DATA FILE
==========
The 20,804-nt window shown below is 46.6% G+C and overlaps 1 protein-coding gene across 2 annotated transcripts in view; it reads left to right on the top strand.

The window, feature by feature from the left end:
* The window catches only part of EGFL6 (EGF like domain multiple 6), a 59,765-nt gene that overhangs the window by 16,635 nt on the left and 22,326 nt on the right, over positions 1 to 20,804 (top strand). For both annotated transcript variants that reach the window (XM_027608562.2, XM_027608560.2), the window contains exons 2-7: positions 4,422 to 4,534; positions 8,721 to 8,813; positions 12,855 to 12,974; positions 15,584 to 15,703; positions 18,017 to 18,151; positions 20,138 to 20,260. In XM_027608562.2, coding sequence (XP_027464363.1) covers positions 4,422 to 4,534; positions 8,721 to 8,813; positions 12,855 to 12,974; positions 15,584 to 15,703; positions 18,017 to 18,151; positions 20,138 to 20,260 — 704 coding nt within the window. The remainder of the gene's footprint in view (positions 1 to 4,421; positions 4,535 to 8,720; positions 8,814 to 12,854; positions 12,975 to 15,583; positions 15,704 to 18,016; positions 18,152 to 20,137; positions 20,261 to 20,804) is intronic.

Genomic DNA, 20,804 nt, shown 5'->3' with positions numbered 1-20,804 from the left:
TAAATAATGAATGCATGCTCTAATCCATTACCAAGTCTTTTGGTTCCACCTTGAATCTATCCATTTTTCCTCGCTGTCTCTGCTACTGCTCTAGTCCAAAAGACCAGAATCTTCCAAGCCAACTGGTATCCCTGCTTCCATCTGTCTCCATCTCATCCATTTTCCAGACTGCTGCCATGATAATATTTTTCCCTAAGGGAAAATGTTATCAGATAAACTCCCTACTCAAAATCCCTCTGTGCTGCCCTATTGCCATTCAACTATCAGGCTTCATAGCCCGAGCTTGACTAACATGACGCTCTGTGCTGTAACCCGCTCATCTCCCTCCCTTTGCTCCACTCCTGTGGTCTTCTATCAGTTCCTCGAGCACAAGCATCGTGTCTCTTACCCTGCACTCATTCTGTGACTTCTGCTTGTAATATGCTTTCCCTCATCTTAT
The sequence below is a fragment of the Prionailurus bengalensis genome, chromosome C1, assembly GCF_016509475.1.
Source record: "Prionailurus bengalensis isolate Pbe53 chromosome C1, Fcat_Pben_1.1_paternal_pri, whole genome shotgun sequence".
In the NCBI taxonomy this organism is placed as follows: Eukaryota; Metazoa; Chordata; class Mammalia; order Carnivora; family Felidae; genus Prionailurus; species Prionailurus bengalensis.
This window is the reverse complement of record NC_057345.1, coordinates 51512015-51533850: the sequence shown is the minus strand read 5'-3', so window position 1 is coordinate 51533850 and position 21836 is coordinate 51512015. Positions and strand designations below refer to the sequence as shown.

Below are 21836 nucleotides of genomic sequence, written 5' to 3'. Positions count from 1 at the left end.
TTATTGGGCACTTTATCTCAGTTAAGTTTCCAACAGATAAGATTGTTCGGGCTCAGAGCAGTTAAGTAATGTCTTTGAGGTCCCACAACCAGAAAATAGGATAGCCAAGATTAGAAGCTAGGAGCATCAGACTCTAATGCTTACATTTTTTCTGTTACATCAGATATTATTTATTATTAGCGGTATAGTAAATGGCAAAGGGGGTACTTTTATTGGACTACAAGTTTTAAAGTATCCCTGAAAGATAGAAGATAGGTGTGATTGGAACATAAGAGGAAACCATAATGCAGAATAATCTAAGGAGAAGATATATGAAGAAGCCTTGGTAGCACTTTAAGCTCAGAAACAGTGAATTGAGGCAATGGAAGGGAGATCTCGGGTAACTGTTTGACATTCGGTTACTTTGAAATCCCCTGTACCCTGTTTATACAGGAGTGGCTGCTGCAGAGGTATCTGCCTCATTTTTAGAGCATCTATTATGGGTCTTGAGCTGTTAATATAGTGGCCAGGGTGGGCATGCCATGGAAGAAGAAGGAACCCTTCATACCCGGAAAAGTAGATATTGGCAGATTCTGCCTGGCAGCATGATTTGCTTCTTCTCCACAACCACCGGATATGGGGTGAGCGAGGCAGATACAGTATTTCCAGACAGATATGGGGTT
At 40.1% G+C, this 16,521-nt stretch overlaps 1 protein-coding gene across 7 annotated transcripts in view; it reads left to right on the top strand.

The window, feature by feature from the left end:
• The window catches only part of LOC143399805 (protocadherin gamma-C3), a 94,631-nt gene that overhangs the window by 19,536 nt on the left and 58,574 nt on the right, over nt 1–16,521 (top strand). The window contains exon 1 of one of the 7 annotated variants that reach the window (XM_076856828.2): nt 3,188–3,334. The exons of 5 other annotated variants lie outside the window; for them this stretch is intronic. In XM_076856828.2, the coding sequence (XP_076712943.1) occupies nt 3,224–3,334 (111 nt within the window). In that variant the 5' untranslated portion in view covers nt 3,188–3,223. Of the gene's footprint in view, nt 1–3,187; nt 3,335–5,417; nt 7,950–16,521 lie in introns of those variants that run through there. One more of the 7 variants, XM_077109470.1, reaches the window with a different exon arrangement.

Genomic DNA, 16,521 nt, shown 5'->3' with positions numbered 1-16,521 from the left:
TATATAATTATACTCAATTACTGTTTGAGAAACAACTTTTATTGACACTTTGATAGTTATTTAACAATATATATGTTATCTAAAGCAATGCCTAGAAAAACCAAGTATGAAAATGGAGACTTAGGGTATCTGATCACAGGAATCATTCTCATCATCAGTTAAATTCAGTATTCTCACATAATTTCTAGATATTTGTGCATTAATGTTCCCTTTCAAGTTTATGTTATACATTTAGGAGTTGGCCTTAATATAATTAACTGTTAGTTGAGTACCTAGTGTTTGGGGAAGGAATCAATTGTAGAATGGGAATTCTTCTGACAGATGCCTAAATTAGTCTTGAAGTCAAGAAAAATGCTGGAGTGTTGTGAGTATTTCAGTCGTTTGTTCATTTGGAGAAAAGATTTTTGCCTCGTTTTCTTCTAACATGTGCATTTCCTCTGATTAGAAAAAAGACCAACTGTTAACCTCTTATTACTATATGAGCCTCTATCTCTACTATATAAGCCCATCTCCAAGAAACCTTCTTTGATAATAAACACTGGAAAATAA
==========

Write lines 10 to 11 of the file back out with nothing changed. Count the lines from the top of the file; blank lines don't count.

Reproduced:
Below are 21836 nucleotides of genomic sequence, written 5' to 3'. Positions count from 1 at the left end.
TTATTGGGCACTTTATCTCAGTTAAGTTTCCAACAGATAAGATTGTTCGGGCTCAGAGCAGTTAAGTAATGTCTTTGAGGTCCCACAACCAGAAAATAGGATAGCCAAGATTAGAAGCTAGGAGCATCAGACTCTAATGCTTACATTTTTTCTGTTACATCAGATATTATTTATTATTAGCGGTATAGTAAATGGCAAAGGGGGTACTTTTATTGGACTACAAGTTTTAAAGTATCCCTGAAAGATAGAAGATAGGTGTGATTGGAACATAAGAGGAAACCATAATGCAGAATAATCTAAGGAGAAGATATATGAAGAAGCCTTGGTAGCACTTTAAGCTCAGAAACAGTGAATTGAGGCAATGGAAGGGAGATCTCGGGTAACTGTTTGACATTCGGTTACTTTGAAATCCCCTGTACCCTGTTTATACAGGAGTGGCTGCTGCAGAGGTATCTGCCTCATTTTTAGAGCATCTATTATGGGTCTTGAGCTGTTAATATAGTGGCCAGGGTGGGCATGCCATGGAAGAAGAAGGAACCCTTCATACCCGGAAAAGTAGATATTGGCAGATTCTGCCTGGCAGCATGATTTGCTTCTTCTCCACAACCACCGGATATGGGGTGAGCGAGGCAGATACAGTATTTCCAGACAGATATGGGGTT